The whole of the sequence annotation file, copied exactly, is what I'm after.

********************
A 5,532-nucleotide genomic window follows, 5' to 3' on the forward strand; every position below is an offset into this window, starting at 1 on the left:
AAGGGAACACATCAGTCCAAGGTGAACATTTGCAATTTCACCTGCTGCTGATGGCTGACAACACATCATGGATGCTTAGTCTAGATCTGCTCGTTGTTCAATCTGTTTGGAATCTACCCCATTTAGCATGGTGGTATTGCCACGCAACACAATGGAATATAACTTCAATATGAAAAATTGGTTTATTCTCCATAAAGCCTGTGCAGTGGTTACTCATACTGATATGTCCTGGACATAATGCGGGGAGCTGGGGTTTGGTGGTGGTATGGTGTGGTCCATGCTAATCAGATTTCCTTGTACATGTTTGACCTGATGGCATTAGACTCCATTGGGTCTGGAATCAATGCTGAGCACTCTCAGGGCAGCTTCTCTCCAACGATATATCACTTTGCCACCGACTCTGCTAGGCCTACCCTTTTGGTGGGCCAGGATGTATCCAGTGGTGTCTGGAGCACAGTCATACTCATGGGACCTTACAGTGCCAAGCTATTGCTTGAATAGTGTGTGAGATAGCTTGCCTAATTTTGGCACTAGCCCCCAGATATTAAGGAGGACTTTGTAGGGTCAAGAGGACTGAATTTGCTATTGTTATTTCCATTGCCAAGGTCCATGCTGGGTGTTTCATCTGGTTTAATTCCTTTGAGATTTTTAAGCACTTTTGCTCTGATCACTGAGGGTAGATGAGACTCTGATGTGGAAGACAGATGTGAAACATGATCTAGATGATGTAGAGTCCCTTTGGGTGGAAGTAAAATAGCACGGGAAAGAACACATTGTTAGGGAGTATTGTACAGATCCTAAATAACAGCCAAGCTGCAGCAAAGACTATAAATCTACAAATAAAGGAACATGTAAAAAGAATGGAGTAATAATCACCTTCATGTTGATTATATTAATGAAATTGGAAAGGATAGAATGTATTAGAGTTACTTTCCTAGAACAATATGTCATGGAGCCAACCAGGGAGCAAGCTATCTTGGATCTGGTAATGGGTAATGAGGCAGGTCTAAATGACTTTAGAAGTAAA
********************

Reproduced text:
A 5,532-nucleotide genomic window follows, 5' to 3' on the forward strand; every position below is an offset into this window, starting at 1 on the left:
AAGGGAACACATCAGTCCAAGGTGAACATTTGCAATTTCACCTGCTGCTGATGGCTGACAACACATCATGGATGCTTAGTCTAGATCTGCTCGTTGTTCAATCTGTTTGGAATCTACCCCATTTAGCATGGTGGTATTGCCACGCAACACAATGGAATATAACTTCAATATGAAAAATTGGTTTATTCTCCATAAAGCCTGTGCAGTGGTTACTCATACTGATATGTCCTGGACATAATGCGGGGAGCTGGGGTTTGGTGGTGGTATGGTGTGGTCCATGCTAATCAGATTTCCTTGTACATGTTTGACCTGATGGCATTAGACTCCATTGGGTCTGGAATCAATGCTGAGCACTCTCAGGGCAGCTTCTCTCCAACGATATATCACTTTGCCACCGACTCTGCTAGGCCTACCCTTTTGGTGGGCCAGGATGTATCCAGTGGTGTCTGGAGCACAGTCATACTCATGGGACCTTACAGTGCCAAGCTATTGCTTGAATAGTGTGTGAGATAGCTTGCCTAATTTTGGCACTAGCCCCCAGATATTAAGGAGGACTTTGTAGGGTCAAGAGGACTGAATTTGCTATTGTTATTTCCATTGCCAAGGTCCATGCTGGGTGTTTCATCTGGTTTAATTCCTTTGAGATTTTTAAGCACTTTTGCTCTGATCACTGAGGGTAGATGAGACTCTGATGTGGAAGACAGATGTGAAACATGATCTAGATGATGTAGAGTCCCTTTGGGTGGAAGTAAAATAGCACGGGAAAGAACACATTGTTAGGGAGTATTGTACAGATCCTAAATAACAGCCAAGCTGCAGCAAAGACTATAAATCTACAAATAAAGGAACATGTAAAAAGAATGGAGTAATAATCACCTTCATGTTGATTATATTAATGAAATTGGAAAGGATAGAATGTATTAGAGTTACTTTCCTAGAACAATATGTCATGGAGCCAACCAGGGAGCAAGCTATCTTGGATCTGGTAATGGGTAATGAGGCAGGTCTAAATGACTTTAGAAGTAAA